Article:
(Reuters) – Amazon.com Inc (AMZN.O) on Thursday said it could post its first quarterly loss in five years because it is spending at least $4 billion in response to the coronavirus pandemic, including plans to test its workers for COVID-19, providing staff with protective gear and raising hourly wages.
FILE PHOTO: The logo of Amazon is seen at the company logistics center in Lauwin-Planque, northern France, April 22, 2020 after Amazon extended the closure of its French warehouses until April 25 included, following dispute with unions over health protection measures amid the coronavirus disease (COVID-19) outbreak. REUTERS/Pascal Rossignol
Shares of Amazon, the world’s largest online retailer, fell 5% in after-hours trade.
Online retailers have seen demand spike to levels more typical of the winter holiday season as governments around the world have ordered people indoors in efforts to contain the spread of the virus. Amazon has been at the center of the tumult, hiring 175,000 people to handle its increased orders, a stark contrast to brick-and-mortar retailers shuttered by lockdowns that have had to prepare for bankruptcy.
Amazon said it would expect to earn an operating profit of $4 billion or more under normal circumstances in the current second quarter, but instead its costs will likely rise by that amount in response to the pandemic. The company forecast operating income in a range from a loss of $1.5 billion to a profit of $1.5 billion, versus earnings of $3.1 billion in the same period a year prior.
While the virus has infected workers at dozens of Amazon locations, igniting small protests and prompting labor organizers to demand site closures, the company’s market position remains as strong as ever. Amazon has rolled out masks and temperature checks to all its U.S. and European warehouses and announced software to monitor for social distancing.
Revenue for the first quarter rose 26% to $75.5 billion, ahead of analysts’ average estimate of $73.6 billion, according to IBES data from Refinitiv. Grocery sales in March, including from the company’s Whole Foods Market chain, were a bright spot.
Those numbers reflect just three weeks of results from the time the World Health Organization called the coronavirus outbreak a pandemic. Amazon’s forecast for second-quarter sales tells a fuller picture: The company expects revenue to jump as much as 28%, to $81 billion.
Amazon’s chief executive, Jeff Bezos, the world’s richest person, said in a news release, “The current crisis is demonstrating the adaptability and durability of Amazon’s business as never before, but it’s also the hardest time we’ve ever faced.
“If you’re a shareowner in Amazon, you may want to take a seat, because we’re not thinking small,” he said.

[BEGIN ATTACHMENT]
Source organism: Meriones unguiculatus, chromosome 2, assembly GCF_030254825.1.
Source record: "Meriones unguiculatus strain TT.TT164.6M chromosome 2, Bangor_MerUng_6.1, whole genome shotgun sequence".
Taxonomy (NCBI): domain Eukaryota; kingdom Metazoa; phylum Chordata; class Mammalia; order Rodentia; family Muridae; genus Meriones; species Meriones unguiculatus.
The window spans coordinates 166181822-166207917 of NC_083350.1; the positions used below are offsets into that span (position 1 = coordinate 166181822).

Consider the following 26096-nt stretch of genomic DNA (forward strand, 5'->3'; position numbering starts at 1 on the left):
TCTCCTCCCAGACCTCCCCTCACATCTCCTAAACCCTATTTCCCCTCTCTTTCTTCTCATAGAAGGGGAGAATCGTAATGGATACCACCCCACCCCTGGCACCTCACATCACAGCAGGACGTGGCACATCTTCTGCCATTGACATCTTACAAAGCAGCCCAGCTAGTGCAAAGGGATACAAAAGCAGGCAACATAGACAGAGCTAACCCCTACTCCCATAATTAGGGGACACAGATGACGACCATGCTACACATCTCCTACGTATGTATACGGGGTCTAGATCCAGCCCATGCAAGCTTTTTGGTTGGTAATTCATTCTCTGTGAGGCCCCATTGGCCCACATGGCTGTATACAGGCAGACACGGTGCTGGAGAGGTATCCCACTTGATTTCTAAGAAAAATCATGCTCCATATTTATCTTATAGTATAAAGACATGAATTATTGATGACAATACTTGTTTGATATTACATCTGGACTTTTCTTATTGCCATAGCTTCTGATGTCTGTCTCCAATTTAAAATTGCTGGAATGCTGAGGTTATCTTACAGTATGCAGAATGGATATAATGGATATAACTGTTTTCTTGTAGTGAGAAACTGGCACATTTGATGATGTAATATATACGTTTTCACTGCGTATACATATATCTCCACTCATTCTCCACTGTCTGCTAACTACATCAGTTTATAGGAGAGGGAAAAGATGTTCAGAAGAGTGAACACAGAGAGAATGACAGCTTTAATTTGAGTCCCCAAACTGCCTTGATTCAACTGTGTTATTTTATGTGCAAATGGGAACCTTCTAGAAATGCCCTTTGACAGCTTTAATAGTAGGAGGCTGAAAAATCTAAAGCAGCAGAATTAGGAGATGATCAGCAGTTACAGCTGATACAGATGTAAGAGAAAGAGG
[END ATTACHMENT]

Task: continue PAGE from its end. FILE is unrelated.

Amazon expects to spend $300 million in the second quarter to develop the capability to test for the virus, Chief Financial Officer Brian Olsavsky said on a conference call with reporters. That could approach $1 billion for the full year if the early effort is successful, with the goal of “making testing widely available,” he said.
Adding to costs was the hiring of another 175,000 workers, which concluded this week, Olsavsky said.
Amazon has been known for spending away e-commerce windfalls on big bets that cost it heavily in the short term, but have helped its stock become one of the world’s most valuable over time. Since mid-February, Amazon’s shares have risen by more than 10% including Thursday’s after-hours drop, while the broader stock market has sunk — pushing up the value of Bezos’ stake by some $5 billion.
Kim Khan, U.S. markets analyst at Investing.com, said the company’s pandemic spending was a reminder of its high-cost formula.
“Amazon built its commanding position by spending all its cash to grow before it became the profit-making machine it is today. It’s doing the same thing during this lockdown period and will likely come out a winner again,” Khan said.
Total operating expenses rose 29% in the first quarter to $71.5 billion.
The company said steps taken to allow for social distancing at worksites have made it less efficient, and challenges at its warehouses in fulfilling orders have taken a toll on its months-long effort to halve delivery times to one day for members of its loyalty club Prime.
“We’re still shipping very fast at the end,” Olsavsky said. “It’s just not making it close to time of one day.”
But demand has remained strong among the over 150 million members of Prime.
Amazon Web Services (AWS) has seen growth in sales as well, as more companies have started relying on remote work that the division’s cloud computing services help make possible. AWS revenue increased 33% to $10.2 billion, though it fell slightly short of analysts’ estimate of $10.3 billion.
First-quarter profit fell to $2.5 billion from $3.6 billion a year prior.
Advertising and other revenue rose 44% to $3.9 billion, while seller services – notably, warehousing – saw a 30% sales increase.
Reporting by Akanksha Rana in Bengaluru and Jeffrey Dastin in San Francisco; Editing by Leslie Adler